What is a Rule 144 Legal Opinion?

If you own shares of a Smaller Reporting Company, chances are they are “restricted.” But what does that mean?? If you have tried to deposit and sell those shares with a Broker you may have been told that you need a Legal Opinion— and here you are, trying to figure out just what that is.

In short…

The general principle behind securities law is that every offer or sale of a security (a what?) must be registered with the SEC, unless an exemption applies. The fact that your stock certificate or shares are “restricted” means that they have not been registered, and thus, are not  what’s call “free trading”– meaning you can freely trade (sell, transfer, gift, etc.) whenever you want.  When you want to deposit your restricted share shares with your brokerage or perhaps sell them to a third party, you will be asked to obtain a Legal Opinion.

The Legal Opinion is generally obtained from the reporting company’s counsel, and it is a verification that the shares are eligible to use Rule 144-  a safe harbor from the principle that all securities need to be registered, above.

The letter itself may look pretty simple, but there is actually quite a bit of research, due diligence and analysis that goes into preparing the opinion for a certain set of shares.  Overall however, there are 5 basic requirements to be able to use Rule 144:

  1. Current Public Information
    1. The issuer must be subject to Section 12 or 15(d) of the Securities Exchange Act of 1934 for 90 days, and must have filed all requisite periodic filings for the preceding 12 months.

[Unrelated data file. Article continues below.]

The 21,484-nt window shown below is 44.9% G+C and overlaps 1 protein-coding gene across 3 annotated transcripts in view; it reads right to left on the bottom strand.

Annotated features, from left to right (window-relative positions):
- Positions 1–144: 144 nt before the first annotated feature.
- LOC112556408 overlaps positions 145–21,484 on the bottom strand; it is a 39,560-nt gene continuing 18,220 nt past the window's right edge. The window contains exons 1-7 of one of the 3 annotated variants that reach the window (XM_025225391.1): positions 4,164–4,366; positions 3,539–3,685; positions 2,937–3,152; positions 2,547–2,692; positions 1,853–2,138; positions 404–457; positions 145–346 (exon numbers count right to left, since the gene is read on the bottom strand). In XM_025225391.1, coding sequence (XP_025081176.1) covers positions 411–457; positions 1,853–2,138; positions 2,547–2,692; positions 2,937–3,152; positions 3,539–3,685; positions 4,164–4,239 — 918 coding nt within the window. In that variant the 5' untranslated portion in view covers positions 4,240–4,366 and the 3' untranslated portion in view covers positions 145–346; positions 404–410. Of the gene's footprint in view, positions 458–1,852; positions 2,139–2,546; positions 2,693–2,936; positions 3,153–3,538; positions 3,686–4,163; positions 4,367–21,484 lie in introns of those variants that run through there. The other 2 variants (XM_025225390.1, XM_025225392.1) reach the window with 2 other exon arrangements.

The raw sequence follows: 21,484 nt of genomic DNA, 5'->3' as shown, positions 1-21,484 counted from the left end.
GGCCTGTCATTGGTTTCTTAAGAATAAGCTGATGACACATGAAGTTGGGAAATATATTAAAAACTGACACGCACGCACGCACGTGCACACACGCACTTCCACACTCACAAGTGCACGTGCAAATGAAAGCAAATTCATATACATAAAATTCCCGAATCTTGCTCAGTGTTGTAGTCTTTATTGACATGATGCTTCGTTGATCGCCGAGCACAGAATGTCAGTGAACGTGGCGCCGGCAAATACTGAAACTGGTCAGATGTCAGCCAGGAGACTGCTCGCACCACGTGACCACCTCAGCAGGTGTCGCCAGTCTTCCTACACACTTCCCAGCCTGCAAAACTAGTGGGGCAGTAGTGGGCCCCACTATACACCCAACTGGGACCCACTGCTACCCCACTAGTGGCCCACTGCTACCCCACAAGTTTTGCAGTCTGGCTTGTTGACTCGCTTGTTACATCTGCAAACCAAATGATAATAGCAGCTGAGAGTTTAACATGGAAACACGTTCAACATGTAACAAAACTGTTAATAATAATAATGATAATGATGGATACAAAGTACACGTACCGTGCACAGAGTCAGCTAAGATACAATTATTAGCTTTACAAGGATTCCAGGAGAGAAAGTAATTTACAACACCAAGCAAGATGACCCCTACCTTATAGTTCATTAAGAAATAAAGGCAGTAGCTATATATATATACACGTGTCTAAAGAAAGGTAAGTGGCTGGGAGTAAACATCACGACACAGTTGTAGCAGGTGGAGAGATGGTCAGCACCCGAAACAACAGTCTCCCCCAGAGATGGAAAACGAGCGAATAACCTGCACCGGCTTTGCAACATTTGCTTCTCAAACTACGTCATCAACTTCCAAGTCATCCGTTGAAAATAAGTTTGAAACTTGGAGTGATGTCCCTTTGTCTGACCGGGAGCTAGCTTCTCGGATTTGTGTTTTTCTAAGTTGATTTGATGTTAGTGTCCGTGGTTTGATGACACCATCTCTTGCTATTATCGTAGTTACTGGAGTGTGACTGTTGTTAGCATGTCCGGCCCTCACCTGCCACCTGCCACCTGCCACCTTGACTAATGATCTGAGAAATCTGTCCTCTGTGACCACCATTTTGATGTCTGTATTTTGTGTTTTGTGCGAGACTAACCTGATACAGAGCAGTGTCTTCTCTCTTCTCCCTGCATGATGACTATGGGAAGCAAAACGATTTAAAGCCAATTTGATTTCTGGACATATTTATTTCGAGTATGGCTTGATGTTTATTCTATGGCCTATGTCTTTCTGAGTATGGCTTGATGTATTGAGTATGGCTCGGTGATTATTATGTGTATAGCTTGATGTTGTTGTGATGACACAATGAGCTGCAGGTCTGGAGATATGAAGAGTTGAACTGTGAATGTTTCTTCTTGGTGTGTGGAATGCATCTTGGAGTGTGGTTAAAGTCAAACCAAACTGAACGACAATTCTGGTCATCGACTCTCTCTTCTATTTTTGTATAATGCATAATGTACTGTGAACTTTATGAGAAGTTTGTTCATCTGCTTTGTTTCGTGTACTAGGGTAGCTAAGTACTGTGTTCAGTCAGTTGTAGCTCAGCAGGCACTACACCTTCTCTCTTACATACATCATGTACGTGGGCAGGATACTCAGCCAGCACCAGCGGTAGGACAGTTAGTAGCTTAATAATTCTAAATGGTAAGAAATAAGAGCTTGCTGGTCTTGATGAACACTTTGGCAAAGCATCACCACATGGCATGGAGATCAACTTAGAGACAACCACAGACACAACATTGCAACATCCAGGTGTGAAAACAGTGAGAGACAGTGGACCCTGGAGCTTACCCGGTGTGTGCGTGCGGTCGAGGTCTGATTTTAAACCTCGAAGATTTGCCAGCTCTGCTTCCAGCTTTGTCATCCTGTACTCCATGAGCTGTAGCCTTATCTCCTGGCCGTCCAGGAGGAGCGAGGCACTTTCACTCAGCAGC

• *simplified- the company needs to have filed everything they were required to have filed with the SEC for the past 12 months.
  2. Holding Period
    1. a “non affiliate” must hold the shares for 6 months after the shares become “fully paid and non-assesable.” this is not always when they were issued.  There are a number of ways to “tack-back” to a previous date that can be considered.
      • *simplified- if you are not an officer, director or larger shareholder, you must have owned the shares for at least 6 months.
  3. Volume Limitation
    • an “affiliate” of the company can only sell one percent  (1%) of the outstanding shares, or the average weekly trading volume for four weeks, during any 3 month period.
      • If you are an officer, director or larger shareholder you are subject to several restrictions (include those not related to Rule 144) and should definately seek advice of counsel before selling.
  4. Manner of Sale Requirement
    1. shares may be sold only through unsolicited broker’s transaction, transactions directly with a market maker and/or a riskless principal transaction.
      • You need to use a Broker.
  5. Form 144
    1. an affiliate must file a Form 144 with the SEC

Note that there are a number of considerations not listed and it gets further complicated is the Issuer was ever a “shell” company.

When you need an opinion: the best way to expedite the process is to be prepared to provide the following items.

  • Copy of the front and back of the certificate you are requesting an opinion for
  • Proof of purchase- any agreement the shares were issued under. ie Stock Purchase Agreement, Consulting Agreement etc.
  • Brokers Letter
  • Seller’s Letter indicating the intent to sell the shares.

There is generally a fee for the opinion and it varies from firm to firm. Also, the turn-around time can vary and generally depends on whether the counsel has been given adequate information and how familiar they are with the Company

If you have any questions, you can email  jennifer@tm-lawgroup.com or christina@tm-lawgroup.com

 

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